The day that many brands have been waiting for has arrived: Pinterest has launched its official offering for brands, essentially its version of Facebook Pages for business. Instead of running their profiles in the same way an individual would, these will give brands a more official presence on the platform. So now that they're (finally) here, what do the business pages actually mean, and how can you make the most of them as a brand?
Create or convert your profile
The good news is that Pinterest is offering the option to either create a new business profile, or convert your existing personal one. This is done through the Pinterest business centre, where you simply create a new account or click to convert your existing one. Here you have many new options such as choosing your business type, updating contact details for the person managing the account, and adding a business name as well as a username and a link to your site:
When you convert an existing profile to a business account, you have the option to change the username. What's not yet clear is whether Pinterest will allow you to change this once it has been set, or whether they will follow Facebook's tactics and force you to keep the same page name once you have chosen it.
Follow the rules
Owning your content
As is the way with Facebook, Pinterest's terms for brands state that any content you upload onto your profile essentially remains the property of Pinterest, even after you delete your account. They state specifically that "Pinterest and its users may retain and continue to use, store, display, reproduce, re-pin, modify, create derivative works, perform, and distribute any of your User Content that other users have stored or shared through Pinterest." The inclusion of users here is quite vague as it doesn't cover whether this use or modification of your works extends beyond the Pinterest platform, which may cause concern for many brands.
Use of information
Within the new Pinterest business centre for brands, you can now follow best practice through Pinterest's collection of case studies.
These include useful information such as business goals, tactics used and key stats to demonstrate the business success of campaigns:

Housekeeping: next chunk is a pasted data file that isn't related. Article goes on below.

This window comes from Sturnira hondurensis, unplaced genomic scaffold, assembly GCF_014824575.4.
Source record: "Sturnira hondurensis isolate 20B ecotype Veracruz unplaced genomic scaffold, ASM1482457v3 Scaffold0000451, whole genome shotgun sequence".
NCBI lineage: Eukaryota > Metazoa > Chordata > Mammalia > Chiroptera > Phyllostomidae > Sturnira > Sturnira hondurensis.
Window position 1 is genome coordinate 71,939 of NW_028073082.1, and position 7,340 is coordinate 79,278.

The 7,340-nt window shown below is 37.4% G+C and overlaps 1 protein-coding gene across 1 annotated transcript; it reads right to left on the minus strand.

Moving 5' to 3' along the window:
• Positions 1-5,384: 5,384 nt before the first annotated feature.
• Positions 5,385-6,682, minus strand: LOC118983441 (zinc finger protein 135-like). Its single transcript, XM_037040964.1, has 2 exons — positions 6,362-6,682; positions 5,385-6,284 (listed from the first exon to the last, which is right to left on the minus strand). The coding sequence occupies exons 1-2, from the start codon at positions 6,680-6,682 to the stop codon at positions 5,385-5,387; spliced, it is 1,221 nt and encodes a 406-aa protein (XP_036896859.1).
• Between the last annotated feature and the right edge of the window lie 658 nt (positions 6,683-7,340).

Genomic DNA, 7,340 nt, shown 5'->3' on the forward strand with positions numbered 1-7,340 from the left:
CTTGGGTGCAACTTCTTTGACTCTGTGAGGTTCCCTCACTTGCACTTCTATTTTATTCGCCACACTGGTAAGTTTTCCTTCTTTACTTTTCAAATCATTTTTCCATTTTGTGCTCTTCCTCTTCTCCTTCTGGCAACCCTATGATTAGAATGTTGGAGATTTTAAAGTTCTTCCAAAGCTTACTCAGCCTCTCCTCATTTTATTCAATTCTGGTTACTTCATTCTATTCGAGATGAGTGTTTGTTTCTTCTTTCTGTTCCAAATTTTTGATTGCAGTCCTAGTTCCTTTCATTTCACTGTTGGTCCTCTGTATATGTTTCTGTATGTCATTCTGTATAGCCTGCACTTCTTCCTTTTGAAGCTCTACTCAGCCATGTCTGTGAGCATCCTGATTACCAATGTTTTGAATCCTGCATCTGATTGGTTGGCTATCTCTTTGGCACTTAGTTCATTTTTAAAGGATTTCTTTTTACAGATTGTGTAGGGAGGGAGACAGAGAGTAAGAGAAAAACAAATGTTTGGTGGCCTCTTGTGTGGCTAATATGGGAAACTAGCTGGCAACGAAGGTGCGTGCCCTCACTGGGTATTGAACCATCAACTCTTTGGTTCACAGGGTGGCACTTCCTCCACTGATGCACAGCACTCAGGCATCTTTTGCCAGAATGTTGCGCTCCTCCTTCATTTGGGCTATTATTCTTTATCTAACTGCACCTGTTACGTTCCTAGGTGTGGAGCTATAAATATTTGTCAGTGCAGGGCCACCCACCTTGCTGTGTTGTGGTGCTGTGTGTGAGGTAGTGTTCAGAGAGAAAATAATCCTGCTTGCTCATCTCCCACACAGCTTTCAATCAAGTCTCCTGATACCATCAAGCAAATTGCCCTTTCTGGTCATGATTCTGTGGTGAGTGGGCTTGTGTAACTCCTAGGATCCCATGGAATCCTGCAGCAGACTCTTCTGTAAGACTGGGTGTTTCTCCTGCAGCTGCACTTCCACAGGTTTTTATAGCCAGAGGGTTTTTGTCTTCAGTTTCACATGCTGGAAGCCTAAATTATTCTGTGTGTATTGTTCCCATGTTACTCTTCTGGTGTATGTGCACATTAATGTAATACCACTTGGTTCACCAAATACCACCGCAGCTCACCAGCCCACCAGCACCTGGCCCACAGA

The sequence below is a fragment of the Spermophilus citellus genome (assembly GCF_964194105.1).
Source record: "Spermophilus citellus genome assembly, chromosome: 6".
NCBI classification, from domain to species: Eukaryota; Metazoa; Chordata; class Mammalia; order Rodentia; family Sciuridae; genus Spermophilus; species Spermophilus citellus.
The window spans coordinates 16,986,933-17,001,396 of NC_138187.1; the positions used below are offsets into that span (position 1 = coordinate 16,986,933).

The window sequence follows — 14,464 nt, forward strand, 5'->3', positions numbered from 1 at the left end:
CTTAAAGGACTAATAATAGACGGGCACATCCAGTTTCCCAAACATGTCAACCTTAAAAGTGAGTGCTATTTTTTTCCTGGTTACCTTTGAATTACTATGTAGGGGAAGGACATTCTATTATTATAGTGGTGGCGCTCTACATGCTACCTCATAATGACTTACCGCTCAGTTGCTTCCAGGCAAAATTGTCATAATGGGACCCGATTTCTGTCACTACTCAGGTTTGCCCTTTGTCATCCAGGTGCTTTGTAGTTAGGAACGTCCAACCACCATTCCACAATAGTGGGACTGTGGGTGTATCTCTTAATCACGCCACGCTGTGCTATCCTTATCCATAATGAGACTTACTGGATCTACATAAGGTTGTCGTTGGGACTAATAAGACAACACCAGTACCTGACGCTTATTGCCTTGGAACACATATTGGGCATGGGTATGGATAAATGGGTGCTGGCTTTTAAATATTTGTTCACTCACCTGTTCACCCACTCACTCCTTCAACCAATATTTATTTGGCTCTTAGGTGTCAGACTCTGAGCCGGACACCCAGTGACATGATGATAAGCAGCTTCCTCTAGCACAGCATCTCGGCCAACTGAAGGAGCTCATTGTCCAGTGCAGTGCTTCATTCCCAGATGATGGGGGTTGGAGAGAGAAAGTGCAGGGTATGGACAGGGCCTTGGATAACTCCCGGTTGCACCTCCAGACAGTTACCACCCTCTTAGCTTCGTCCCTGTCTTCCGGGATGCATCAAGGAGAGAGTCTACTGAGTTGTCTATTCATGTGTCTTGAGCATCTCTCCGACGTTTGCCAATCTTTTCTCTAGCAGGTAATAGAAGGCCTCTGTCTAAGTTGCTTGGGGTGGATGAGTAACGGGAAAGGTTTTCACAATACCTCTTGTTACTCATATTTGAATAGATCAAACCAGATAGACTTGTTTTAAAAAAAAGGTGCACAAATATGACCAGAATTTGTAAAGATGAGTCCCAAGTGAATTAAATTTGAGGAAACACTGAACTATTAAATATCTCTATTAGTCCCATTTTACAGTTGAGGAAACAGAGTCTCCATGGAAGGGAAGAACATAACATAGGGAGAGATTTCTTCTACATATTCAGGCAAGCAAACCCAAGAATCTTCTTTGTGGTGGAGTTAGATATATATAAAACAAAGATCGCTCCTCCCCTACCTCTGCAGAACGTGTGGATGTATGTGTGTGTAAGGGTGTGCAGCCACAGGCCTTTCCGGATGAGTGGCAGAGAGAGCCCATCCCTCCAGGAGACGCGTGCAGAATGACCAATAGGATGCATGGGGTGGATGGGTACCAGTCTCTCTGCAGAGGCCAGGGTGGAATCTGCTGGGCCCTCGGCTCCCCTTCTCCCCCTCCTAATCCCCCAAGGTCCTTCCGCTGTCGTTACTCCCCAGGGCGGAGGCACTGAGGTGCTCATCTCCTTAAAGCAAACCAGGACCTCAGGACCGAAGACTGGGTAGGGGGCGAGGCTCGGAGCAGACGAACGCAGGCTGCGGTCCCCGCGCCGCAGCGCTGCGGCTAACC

For now, there are no new design considerations for Pinterest business pages. The original layout for personal profiles has stayed the same:
Which is also the current layout for business pages as you can see in the example of Hubspot here:
The company description is fairly prominent within business profiles so it's important to make sure that you fill it out, unlike Facebook Pages where this is typically contained in the 'info' tab away from the homepage. The new business profiles do feature verification for brands (released by Pinterest back in October), shown in the red tick displayed next to the URL. This will help users determine official business accounts, and add authority for brands with an official presence in Pinterest. In order to show your profile as verified, you need to follow the instructions within the settings of your profile, or you can follow the full instructions here.
Using Pinterest's material
Along with the new business site, Pinterest has also released an updated version of its guide to using their logo, name and other materials. These include downloads for the official versions of their logos and badges along with key guidelines on how they can/can't be used.
These guidelines also include competition terms, which will be important for brands. They cover criteria such as entry mechanics such as restricting brands from running promotions where every repin or like counts as a separate entry.